Cloud Atlas – TIFF 2012
Yesterday I saw Cloud Atlas. Of all the films I got tickets to it is the only one I knew I would attend solo. After having seen the trailer I felt comfortable with that because I had a feeling it was going to be one of those movies that makes me cry and I like to experience those sorts of movies by myself. I was completely correct and had a wonderful experience.
The movie is long, involved, and takes you on board immediately. Told as a series of overlapping narratives, it is the story of the intersection of lives and the mistakes that all people make. Of how love is a constant, but still needs to be fought for. And of how you can only truly appreciate freedom when it is lost to you. I have not read the book and so I went into it unspoiled, and was putting together the pieces of the puzzle exactly as the filmmakers wanted us to. Each story is told more or less in order, but each segment is inter-cut (seemingly randomly) with the segments of others. What follows is almost a sea of moments, waves cresting and receding, of action and drama, comedy and tragedy. One amazing sequence was a completely comedic scene of triumph cutting back to one character’s escape from brutal murder. It seems like it shouldn’t work, but it does. Like the sextet it is named for, Cloud Atlas is a series of rising and falling notes and it played me perfectly.
There is a primary cast of 13 actors, telling six stories. The actors all appear in each story, in different roles. The stories are told across different times, from the 1850’s to a post-Apocalyptic future. Putting actors in younger or older makeup isn’t new, but the directors also had more than a few of the male actors play women (Hugo Weaving makes an amazing Nurse Ratched-type character). That was used to great effect, but they could not stop there. One of the final stories takes place in Neo Seoul, naturally populated by future Koreans. What do you do when the majority of your cast is Caucasian? Apparently the answer is Asianface. Ballsy is what that is. They even turned Keith David into a Blackasian! But in the interest of fairness they also turned Halle Berry Indian and into a blonde haired Jewess, and both Korean actress were put into whiteface. The best though was Academy Award-winner Susan Sarandon playing an Asian male doctor.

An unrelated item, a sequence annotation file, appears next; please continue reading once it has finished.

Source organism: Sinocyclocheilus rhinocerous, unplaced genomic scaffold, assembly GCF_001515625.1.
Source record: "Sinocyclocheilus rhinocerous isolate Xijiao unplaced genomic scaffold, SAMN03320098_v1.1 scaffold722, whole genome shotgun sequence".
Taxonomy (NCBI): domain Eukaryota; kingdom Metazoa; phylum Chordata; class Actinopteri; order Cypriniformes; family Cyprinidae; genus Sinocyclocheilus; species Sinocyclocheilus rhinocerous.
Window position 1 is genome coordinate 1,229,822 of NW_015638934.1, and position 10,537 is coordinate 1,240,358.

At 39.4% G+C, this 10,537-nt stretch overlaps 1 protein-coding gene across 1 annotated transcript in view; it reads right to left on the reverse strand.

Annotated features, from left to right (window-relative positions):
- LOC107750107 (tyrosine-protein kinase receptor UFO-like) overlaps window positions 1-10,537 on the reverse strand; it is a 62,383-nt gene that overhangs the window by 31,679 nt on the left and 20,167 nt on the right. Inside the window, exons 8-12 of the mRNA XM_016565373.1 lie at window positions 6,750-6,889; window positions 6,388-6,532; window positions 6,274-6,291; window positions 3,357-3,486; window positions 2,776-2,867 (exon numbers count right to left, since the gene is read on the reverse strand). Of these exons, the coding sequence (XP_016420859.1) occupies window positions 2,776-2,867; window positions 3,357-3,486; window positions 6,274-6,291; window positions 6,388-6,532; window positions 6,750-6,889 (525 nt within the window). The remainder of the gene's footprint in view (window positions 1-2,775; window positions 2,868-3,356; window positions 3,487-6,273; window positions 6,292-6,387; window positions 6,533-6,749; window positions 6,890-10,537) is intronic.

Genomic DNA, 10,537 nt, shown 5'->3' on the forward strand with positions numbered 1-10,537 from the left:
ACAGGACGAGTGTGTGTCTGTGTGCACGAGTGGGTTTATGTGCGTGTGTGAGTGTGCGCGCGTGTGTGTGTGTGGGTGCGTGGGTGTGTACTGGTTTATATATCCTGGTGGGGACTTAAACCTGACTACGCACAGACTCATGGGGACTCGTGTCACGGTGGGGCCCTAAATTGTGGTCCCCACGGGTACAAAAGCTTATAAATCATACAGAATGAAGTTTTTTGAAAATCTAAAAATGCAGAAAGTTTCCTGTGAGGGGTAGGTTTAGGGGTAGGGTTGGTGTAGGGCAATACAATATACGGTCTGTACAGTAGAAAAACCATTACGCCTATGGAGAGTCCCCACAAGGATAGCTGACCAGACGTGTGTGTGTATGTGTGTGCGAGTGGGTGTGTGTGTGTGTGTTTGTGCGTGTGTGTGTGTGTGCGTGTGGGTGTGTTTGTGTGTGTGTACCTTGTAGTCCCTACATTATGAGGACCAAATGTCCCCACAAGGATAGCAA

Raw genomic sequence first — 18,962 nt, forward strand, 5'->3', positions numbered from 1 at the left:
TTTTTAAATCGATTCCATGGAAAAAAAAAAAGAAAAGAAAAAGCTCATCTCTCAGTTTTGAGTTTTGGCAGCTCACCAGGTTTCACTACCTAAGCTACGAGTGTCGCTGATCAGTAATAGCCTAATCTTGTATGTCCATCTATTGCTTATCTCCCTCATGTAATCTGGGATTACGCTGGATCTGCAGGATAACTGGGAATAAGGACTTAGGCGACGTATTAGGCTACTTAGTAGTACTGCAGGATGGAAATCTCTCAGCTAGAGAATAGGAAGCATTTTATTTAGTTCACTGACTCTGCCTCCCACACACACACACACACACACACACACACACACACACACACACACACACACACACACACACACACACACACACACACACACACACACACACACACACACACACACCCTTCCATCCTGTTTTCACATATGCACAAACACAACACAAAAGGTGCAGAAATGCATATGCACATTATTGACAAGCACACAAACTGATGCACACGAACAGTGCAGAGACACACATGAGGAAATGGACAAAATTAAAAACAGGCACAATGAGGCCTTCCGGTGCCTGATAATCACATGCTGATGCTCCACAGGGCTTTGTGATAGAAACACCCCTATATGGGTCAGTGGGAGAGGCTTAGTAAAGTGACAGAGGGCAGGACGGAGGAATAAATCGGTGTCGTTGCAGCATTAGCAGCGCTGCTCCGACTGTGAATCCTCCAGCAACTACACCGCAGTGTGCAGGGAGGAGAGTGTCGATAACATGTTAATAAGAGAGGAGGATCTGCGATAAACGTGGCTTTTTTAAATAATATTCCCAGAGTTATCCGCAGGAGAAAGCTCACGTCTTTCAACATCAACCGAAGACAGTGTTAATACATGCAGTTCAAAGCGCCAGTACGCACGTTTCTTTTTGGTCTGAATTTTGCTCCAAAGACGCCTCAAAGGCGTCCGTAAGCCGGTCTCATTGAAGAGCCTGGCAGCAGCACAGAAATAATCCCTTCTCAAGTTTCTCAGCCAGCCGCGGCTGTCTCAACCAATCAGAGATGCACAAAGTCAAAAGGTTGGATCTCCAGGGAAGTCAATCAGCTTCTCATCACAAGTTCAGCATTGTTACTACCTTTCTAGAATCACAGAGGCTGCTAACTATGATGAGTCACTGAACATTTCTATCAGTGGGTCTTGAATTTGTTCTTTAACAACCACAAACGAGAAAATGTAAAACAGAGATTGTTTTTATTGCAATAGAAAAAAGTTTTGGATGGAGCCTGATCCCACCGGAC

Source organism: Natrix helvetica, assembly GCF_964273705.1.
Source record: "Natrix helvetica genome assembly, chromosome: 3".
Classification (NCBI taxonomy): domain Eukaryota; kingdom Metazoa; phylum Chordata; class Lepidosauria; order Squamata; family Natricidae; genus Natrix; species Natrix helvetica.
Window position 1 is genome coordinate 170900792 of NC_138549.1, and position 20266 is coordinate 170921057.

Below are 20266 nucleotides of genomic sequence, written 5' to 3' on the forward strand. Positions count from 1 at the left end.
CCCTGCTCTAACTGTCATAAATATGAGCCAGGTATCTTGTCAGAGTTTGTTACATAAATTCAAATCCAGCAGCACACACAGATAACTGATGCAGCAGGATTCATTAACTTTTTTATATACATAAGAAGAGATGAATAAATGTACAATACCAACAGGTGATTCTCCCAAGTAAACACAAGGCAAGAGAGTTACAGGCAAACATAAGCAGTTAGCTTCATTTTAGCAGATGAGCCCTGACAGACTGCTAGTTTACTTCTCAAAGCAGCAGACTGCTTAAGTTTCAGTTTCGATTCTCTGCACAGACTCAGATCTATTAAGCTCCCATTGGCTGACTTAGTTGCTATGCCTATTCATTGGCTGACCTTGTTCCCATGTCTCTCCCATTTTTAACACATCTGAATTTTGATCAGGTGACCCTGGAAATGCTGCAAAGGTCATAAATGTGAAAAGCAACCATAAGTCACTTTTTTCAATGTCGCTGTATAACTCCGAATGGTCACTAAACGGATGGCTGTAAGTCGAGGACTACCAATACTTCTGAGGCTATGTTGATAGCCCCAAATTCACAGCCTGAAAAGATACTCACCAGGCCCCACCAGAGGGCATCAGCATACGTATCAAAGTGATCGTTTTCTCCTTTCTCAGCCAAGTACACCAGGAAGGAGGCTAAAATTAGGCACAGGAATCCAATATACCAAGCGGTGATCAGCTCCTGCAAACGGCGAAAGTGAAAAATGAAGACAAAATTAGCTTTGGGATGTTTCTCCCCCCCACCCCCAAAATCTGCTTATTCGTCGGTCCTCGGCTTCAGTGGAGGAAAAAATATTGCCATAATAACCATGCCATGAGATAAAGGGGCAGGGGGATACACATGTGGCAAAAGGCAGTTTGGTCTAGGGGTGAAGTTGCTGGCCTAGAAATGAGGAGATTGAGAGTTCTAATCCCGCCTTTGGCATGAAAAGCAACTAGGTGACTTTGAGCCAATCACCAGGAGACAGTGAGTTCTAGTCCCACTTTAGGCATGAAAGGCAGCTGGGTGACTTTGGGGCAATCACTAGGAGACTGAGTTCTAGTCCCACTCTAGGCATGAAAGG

The Wachowskis there there with Tom Tykwer to present the film, though they didn’t stay for a Q&A. Understandable – it was already the second showing of it and it was nice that they stopped by at all. And I’m also somewhat glad of the lack of Q&A because the questions that get asked of complex and challenging movies usually make me want to strangle strangers. If you didn’t understand the movie, please do not ask the director to explain it to you!
I would like to ask them though if they felt nervous at all with the racial transformations in the film. They were all necessary to the plot and done very respectfully (while not always 100% successful) but it’s still risky in this day and age. I haven’t read any formal reviews yet, but I am interested to see if there will be any backlash.
Overall I am very much looking forward to seeing it again. It works very well on first viewing but I feel like my second viewing will be much richer.